The American people seem to pride themselves on being the “cowboys” of the world—tough, badass, and gung ho—and though they have come a long way from the dirty saloons and circled wagons of their wild western past, it seems as though they have yet to outgrow the senseless violence that comes along with constantly carrying a six shooter.
As of this writing, 7,534 Americans have died as the result of firearms in 2017, and the likelihood of being killed by a gun is holding strong at about thirty-one people per million, the equivalent of twenty-seven deaths every day, a number that will be significantly larger by the time this article gets published.
America’s gunslinger attitude along, with its very high rate of firearm homicides, is unique. The world’s other leaders in democracy and progress seem to take issue with the idea that their citizens might end up shot in the streets. France for example, a country that suffered a tragic terrorist attack last year, has such a low rate of death as a result of guns that even if the nation experienced a mass shooting on par with the Paris tragedy every month, its annual rate of gun homicides would still be lower than that of the United States. France is far from the only developed nation that has successfully steered clear of the tragedy that is an epidemic of firearm deaths in America. In fact, in Japan, a person is more likely to get struck and killed by a bolt of lightning than to die from a bullet.
It’s time that America walked up to a mirror, looked itself in the eyes and had a legitimate discussion about guns and the gun violence that occurs in this country. When I say discussion, I don’t mean the back-and-forth bullshit partisan debate where conservatives claim that liberals want to seize their guns and burn the Constitution, and liberals claim that conservatives want to give away guns to kindergartners and terrorists. Instead, it is time to put party politics aside and address a monumental issue that is destroying lives and tearing families asunder all across the country.
The issue with conversations involving gun control is the simple fact that both sides have offered solutions that have failed to keep bullets from flying. Partisan politics has divided a complex issue into two sides—guns or no guns. And of course, there are Americans that are firmly on each side of the issue, but I think that, in general, most U.S. citizens are far more moderate. The majority of people in this country just want to see the government put an end to the tragedies that have become commonplace.
Conservatives, backed by the NRA, have taken the stance that any form of regulation imposed on firearms is a direct attack on the Constitution and the Second Amendment. The 2016 Republican platform reflects this stance very clearly in its language: “Lawful gun ownership enables Americans to exercise their God-given right of self-defense for the safety of their homes, their loved ones, and their communities…We oppose ill-conceived laws that would restrict magazine capacity or ban the sale of the most popular and common modern rifle…We oppose federal licensing or registration of law-abiding gun owners, registration of ammunition, and restoration of the ill-fated Clinton gun ban.”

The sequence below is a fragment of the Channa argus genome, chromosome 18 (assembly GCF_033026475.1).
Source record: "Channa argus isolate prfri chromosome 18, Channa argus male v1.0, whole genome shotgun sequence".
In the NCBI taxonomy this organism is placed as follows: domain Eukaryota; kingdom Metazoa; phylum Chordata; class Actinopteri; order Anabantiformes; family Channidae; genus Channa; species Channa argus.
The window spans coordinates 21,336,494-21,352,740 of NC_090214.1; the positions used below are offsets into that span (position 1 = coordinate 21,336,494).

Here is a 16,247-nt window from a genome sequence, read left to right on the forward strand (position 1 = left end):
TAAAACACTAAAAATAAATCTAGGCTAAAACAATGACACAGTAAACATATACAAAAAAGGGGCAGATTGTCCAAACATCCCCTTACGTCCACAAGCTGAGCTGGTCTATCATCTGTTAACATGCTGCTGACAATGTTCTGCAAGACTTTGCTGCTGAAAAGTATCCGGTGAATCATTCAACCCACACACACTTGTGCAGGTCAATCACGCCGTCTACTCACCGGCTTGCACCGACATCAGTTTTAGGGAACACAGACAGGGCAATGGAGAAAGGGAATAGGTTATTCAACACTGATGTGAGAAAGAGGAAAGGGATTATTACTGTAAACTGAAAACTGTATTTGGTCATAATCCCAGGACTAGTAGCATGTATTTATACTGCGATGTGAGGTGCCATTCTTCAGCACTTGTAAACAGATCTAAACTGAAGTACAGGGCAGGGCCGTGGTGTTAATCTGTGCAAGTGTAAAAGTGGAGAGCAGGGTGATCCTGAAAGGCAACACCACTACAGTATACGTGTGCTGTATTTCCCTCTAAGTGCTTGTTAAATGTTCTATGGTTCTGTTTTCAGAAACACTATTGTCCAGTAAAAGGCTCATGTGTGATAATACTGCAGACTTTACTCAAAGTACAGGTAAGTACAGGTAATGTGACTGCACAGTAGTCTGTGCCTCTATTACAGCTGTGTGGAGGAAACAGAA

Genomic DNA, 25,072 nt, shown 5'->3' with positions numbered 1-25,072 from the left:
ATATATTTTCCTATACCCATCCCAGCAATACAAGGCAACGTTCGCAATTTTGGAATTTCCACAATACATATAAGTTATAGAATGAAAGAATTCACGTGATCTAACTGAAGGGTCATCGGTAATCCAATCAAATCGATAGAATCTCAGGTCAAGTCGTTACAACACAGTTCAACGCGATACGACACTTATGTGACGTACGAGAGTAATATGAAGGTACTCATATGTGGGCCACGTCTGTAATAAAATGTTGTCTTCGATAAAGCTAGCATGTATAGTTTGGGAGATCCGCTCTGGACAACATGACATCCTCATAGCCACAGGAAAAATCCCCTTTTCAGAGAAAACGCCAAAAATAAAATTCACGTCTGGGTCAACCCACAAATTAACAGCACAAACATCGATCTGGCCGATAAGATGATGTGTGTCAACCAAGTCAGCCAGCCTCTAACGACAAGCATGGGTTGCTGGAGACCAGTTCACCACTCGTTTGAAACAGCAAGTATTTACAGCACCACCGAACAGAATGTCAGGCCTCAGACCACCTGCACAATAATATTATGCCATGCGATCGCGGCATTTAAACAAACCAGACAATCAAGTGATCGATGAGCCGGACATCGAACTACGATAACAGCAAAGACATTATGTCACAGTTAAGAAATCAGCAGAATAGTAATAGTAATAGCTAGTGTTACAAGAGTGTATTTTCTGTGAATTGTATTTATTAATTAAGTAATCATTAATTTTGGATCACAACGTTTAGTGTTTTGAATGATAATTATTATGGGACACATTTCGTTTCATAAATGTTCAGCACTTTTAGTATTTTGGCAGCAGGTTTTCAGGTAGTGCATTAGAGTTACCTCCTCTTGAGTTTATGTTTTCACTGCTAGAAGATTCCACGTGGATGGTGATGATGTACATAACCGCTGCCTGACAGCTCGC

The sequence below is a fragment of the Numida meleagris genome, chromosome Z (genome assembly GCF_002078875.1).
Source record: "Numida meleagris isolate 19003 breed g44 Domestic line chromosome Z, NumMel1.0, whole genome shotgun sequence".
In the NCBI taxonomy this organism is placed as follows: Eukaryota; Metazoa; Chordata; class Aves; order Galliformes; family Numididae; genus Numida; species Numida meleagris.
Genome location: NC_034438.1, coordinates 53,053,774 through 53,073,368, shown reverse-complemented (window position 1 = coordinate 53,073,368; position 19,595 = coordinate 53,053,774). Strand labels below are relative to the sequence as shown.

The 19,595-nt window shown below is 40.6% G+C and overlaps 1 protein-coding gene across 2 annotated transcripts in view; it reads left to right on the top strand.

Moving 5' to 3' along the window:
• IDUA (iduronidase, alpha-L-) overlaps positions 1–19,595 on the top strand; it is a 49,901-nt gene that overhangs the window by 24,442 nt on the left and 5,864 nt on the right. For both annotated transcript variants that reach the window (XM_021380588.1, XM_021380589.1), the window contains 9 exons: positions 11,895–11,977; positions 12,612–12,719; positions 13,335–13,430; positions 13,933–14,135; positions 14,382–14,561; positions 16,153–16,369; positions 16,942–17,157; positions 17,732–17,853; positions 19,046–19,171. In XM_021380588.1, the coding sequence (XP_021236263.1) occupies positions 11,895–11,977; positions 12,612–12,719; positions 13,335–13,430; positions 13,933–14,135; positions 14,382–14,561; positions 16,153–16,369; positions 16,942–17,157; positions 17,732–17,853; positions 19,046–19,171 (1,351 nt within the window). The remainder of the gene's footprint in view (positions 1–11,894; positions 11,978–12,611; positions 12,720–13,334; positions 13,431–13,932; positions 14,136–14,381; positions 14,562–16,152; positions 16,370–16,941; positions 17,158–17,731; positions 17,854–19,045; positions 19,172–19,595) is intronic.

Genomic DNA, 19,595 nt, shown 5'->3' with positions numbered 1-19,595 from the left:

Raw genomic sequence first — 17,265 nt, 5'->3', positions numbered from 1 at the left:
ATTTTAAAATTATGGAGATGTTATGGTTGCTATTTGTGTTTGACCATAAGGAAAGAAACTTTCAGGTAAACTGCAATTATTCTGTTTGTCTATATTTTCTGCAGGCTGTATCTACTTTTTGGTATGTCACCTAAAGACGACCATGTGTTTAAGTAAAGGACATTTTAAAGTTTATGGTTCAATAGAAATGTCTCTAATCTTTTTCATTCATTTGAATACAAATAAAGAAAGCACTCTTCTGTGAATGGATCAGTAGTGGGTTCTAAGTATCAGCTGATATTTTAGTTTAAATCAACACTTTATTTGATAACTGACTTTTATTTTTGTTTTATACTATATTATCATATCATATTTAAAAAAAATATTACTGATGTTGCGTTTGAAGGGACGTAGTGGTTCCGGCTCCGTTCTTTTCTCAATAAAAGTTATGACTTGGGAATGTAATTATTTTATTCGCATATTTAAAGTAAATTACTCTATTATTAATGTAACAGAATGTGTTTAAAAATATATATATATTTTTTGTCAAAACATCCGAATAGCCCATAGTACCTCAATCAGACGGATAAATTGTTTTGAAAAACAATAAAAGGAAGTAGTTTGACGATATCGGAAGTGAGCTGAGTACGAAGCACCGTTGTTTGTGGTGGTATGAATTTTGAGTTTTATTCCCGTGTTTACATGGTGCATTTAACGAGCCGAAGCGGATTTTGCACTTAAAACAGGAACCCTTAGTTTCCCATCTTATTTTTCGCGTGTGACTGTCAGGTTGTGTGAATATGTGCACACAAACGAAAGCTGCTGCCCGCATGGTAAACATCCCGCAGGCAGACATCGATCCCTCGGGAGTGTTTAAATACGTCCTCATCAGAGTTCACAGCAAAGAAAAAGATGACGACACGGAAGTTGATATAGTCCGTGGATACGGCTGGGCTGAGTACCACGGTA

The Republican party attempts to further substantiate this pro-gun position by claiming that certain harsh realities would make gun regulations not only unconstitutional, but also completely foolhardy. The idea that regulatory laws would simply take guns out of the hands of law-abiding citizens, while doing nothing to stop the illegal attainment of guns by people intent on committing violence, is one that the Republican party shares with all who will listen. After all, an armed society is a polite society.
Though much of this platform seems rather bullheaded, and overall not in favor of a progressive and peaceful society, it does have ground to stand on when it comes to the claimed ineffectiveness of such restrictions. The 2016 Republican platform mentions the “Clinton gun ban,” which was an initiative that cracked down on assault weapons with certain military grade attachments and was part of an anti-crime bill that was pushed by Bill Clinton. The bill expired in 2004, and when the United States Department of Justice and the National Institute of Justice studied its effects, they found that its impact on gun violence was minimal at best and too small for a reliable measurement, simply because assault weapons are rarely used in firearm-related crimes. T
his is an incredibly strong example of the way in which Democrats have historically handled the issue of gun control. Though their platform sounds much more focused on the elimination of senseless tragedy than their Republican counterparts, like Republicans, Democrats pursue bills that look and sound good to their constituents, but have little to no effect on the ground. Clinton’s ban may have been a big “victory” for the Democrats, but it did nothing to curb gun violence in America.
The bottom line is that gun violence is not going away on its own. It will take a movement from both sides of the aisle to end these pointless tragedies, a movement that sets aside partisan battles and the pursuit of party victories and instead focuses on curtailing the tragedies that have become commonplace in this nation. I implore America’s politicians, as well as the men and women who gave them power, to take a second to think about gun control differently than either party has portrayed it. Let’s approach this as the national crisis that it is and work to end it.